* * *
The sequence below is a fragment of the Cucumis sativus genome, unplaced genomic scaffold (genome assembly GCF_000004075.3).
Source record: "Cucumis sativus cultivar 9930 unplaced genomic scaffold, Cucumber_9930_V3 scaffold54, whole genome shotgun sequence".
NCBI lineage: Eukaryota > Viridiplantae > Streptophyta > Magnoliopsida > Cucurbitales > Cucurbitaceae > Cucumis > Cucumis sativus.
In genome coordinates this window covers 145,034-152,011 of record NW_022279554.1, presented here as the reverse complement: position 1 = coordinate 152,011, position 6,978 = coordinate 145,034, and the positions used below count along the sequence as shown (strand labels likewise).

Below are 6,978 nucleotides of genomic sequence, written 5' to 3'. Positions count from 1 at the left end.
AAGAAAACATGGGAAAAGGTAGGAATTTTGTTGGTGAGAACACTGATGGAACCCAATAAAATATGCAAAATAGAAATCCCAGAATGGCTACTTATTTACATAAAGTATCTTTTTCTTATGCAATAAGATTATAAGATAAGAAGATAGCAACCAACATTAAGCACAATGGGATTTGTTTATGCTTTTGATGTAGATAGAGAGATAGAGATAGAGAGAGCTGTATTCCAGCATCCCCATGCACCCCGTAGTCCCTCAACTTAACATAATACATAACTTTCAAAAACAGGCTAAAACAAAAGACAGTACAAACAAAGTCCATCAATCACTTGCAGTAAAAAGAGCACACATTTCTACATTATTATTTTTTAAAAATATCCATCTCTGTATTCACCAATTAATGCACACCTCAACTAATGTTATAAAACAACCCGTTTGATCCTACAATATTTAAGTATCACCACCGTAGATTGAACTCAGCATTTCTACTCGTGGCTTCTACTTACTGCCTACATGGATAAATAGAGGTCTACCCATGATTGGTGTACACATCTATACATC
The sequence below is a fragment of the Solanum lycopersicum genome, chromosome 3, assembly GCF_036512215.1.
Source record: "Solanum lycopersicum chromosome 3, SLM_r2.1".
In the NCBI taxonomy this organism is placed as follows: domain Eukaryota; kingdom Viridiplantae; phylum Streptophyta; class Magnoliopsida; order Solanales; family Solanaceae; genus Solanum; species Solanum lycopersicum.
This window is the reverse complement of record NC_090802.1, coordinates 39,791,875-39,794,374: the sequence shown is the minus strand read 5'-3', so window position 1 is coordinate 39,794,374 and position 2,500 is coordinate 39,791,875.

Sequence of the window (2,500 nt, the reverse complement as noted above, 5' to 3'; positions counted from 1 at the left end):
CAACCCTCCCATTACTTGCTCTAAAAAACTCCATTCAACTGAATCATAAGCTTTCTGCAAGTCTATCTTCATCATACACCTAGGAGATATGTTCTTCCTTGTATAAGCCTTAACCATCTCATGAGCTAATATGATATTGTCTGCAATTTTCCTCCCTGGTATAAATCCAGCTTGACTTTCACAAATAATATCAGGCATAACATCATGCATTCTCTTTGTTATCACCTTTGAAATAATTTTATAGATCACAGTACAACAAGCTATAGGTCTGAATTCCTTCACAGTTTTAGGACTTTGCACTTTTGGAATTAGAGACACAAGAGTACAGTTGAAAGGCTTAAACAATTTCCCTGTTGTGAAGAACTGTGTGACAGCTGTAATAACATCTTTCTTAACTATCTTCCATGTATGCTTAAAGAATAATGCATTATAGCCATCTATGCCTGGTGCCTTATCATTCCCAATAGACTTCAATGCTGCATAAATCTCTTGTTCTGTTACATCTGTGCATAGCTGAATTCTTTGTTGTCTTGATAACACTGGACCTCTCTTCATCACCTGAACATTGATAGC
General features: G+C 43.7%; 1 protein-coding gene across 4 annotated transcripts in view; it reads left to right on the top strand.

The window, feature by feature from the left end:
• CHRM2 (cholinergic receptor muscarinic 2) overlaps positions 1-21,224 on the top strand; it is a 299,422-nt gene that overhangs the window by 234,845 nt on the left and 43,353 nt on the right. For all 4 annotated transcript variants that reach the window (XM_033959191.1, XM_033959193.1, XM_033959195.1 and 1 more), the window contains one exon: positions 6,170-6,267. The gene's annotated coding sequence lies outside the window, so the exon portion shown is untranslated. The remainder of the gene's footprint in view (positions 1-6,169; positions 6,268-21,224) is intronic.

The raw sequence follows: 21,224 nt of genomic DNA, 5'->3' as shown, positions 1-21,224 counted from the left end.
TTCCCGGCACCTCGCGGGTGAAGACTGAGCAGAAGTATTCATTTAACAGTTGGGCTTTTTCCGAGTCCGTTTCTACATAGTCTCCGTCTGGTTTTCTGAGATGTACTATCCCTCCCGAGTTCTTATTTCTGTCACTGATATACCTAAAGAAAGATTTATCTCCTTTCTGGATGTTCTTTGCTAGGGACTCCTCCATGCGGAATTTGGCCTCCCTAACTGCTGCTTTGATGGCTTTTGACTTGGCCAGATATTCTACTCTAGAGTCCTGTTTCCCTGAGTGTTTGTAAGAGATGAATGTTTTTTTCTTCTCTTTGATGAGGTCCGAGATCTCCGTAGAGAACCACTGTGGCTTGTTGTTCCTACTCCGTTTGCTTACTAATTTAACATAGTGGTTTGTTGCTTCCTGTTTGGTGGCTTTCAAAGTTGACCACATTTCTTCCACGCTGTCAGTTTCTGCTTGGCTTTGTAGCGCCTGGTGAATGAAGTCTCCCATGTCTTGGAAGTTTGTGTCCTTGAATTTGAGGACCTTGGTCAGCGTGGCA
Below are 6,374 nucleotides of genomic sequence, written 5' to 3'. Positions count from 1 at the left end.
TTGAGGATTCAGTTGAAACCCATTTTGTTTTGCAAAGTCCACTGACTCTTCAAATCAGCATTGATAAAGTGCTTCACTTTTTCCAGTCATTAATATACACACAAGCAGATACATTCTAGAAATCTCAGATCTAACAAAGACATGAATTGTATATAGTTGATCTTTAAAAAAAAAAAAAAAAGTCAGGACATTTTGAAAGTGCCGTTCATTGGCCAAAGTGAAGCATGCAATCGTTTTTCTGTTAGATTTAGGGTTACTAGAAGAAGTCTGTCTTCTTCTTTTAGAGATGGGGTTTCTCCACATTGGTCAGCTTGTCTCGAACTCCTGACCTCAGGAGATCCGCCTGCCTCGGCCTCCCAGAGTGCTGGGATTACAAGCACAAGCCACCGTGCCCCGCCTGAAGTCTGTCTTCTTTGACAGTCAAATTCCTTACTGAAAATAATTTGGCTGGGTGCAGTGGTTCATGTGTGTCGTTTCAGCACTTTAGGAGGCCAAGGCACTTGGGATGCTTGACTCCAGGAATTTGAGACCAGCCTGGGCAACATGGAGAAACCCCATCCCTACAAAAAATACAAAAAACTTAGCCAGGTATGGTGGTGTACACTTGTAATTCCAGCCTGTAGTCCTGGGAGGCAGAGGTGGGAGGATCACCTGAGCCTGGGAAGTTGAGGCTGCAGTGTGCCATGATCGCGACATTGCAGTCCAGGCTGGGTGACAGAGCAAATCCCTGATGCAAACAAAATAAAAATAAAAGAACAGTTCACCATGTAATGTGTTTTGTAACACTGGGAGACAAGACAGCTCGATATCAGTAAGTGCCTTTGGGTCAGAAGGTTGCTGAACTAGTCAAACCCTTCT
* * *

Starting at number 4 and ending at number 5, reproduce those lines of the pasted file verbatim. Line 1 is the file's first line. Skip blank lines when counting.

In genome coordinates this window covers 145,034-152,011 of record NW_022279554.1, presented here as the reverse complement: position 1 = coordinate 152,011, position 6,978 = coordinate 145,034, and the positions used below count along the sequence as shown (strand labels likewise).

Below are 6,978 nucleotides of genomic sequence, written 5' to 3'. Positions count from 1 at the left end.